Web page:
Jefferson and Slavery
Thomas Jefferson in the Declaration of Independence invokes the ideals of democracy and freedom. Yet he remains a slaveholder for his entire adult life, and (unlike George Washington) does not free his slaves in his will. Jefferson’s own struggles, moral and political, to reconcile his position as a slaveholder and a democratic idealist earned him admiration on the one hand and a deep distrust on the other. Recent DNA evidence has shown it likely that Jefferson fathered at least one child by his slave Sally Hemings. In this lesson students will examine Jefferson’s complex personality in relation to his own time.
- Document I: Excerpt from the Declaration of Independence (PDF)
- Document II: Excerpt from Notes on the State of Virginia, Query XIV, "Laws." (PDF)
- Document III: Query XVIII, "Manners," also from Notes on the State of Virginia (PDF)
- Runaway slave advertisement, Virginia Historical Society
Students should read the following documents in advance of the lesson:
- Excerpt from the Declaration of Independence, including the preamble and the section (written by Jefferson but deleted by Congress) charging the king with collusion in the slave trade – (Document I).
- Excerpt from Notes on the State of Virginia, Query XIV, "Laws." – (Document II).
Ask students to consider whether the readings conflict. The teachers may choose to underline select words appropriate to the class level and request students to define those words as a vocabulary assignment; the teacher may also tell students to write down those words and phrases which she/he finds most important.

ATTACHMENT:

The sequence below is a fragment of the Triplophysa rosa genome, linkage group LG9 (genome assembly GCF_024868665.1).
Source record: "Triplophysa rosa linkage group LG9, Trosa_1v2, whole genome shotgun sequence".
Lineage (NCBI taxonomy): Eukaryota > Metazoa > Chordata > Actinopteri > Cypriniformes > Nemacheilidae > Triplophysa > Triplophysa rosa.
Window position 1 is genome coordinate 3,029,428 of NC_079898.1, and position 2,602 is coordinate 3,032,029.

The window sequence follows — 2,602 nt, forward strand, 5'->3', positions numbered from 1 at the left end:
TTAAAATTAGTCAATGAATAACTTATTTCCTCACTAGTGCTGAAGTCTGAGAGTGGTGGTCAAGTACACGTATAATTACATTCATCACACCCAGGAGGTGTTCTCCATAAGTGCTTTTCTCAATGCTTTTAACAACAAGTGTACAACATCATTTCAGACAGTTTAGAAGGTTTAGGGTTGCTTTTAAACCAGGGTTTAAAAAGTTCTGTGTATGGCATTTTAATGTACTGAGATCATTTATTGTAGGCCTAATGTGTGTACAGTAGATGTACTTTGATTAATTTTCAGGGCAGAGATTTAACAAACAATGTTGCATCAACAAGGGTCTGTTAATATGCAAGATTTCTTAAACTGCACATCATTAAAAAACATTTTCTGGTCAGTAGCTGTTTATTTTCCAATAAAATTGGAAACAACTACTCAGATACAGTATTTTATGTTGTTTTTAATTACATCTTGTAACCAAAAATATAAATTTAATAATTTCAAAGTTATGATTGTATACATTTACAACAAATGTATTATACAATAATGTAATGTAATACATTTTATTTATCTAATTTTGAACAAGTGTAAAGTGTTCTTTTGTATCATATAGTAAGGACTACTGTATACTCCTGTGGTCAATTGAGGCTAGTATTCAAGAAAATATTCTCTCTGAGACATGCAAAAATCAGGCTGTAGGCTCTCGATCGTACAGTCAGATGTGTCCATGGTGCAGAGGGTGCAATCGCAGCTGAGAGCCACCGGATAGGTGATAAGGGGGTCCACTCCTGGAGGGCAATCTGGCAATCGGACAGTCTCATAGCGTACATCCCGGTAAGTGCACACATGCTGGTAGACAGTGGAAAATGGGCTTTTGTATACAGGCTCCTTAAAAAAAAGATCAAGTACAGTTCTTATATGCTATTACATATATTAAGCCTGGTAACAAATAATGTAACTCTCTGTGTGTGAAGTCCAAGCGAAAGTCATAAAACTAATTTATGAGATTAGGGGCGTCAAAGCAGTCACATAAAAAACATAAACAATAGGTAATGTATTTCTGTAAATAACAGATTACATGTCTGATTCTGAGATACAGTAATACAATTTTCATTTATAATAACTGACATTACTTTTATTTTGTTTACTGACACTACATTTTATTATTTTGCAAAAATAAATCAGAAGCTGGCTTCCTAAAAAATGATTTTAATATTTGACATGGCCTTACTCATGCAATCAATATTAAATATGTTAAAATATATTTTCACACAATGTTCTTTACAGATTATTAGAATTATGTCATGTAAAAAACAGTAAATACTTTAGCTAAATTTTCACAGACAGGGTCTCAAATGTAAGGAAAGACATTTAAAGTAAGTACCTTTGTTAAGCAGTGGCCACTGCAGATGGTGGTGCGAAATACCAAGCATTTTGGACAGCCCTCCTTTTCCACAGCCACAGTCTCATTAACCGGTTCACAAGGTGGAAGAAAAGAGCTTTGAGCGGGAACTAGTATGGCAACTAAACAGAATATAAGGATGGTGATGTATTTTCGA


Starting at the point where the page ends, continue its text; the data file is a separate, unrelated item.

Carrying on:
- Divide the class into small groups to answer the question, "What makes a great leader?" Groups report their findings, and the teacher places student answers on the board.
- Write on the board
- Wrote the Declaration of Independence
- Founded the University of Virginia
- Secured the purchase of the Louisiana Territory
- Supported religious freedom
- Served his nation as governor, ambassador, cabinet member, and president
- "What is the relationship between your ideas of a great leader and this list?"
- Have students read the selection from Notes on the State of Virginia. – (Document II). Have students to write down words, or phrases, that reveal Jefferson’s views on African Americans.
- Have students consider
- What opinions does Jefferson express concerning African Americans?
- How can the man who wrote the Declaration of Independence also have written this section of Notes on the State of Virginia?
- More advanced classes can read Query XVIII, "Manners," also from Notes on the State of Virginia
- The runaway slave advertisement from the Virginia Gazette may also be introduced to dramatize Jefferson’s role as a slaveholder.
- Now that we have read some of the evidence, does Thomas Jefferson deserve to be called a "Great American Leader"?
Use information from any of the documents above and your prior notes to support your arguments for either activity A or B. – (Documents II and III). Compare these two chapters. What do they reveal about the man who wrote them?
- A: Write an editorial for your school newspaper on whether Thomas Jefferson’s birthday should be added to the dates of federal holidays.
- B: Put yourself in the position of a free African-American living in Jefferson’s times. Write a personal letter to Thomas Jefferson expressing your concern about the institution of slavery. You may choose to include questions for Jefferson’s response.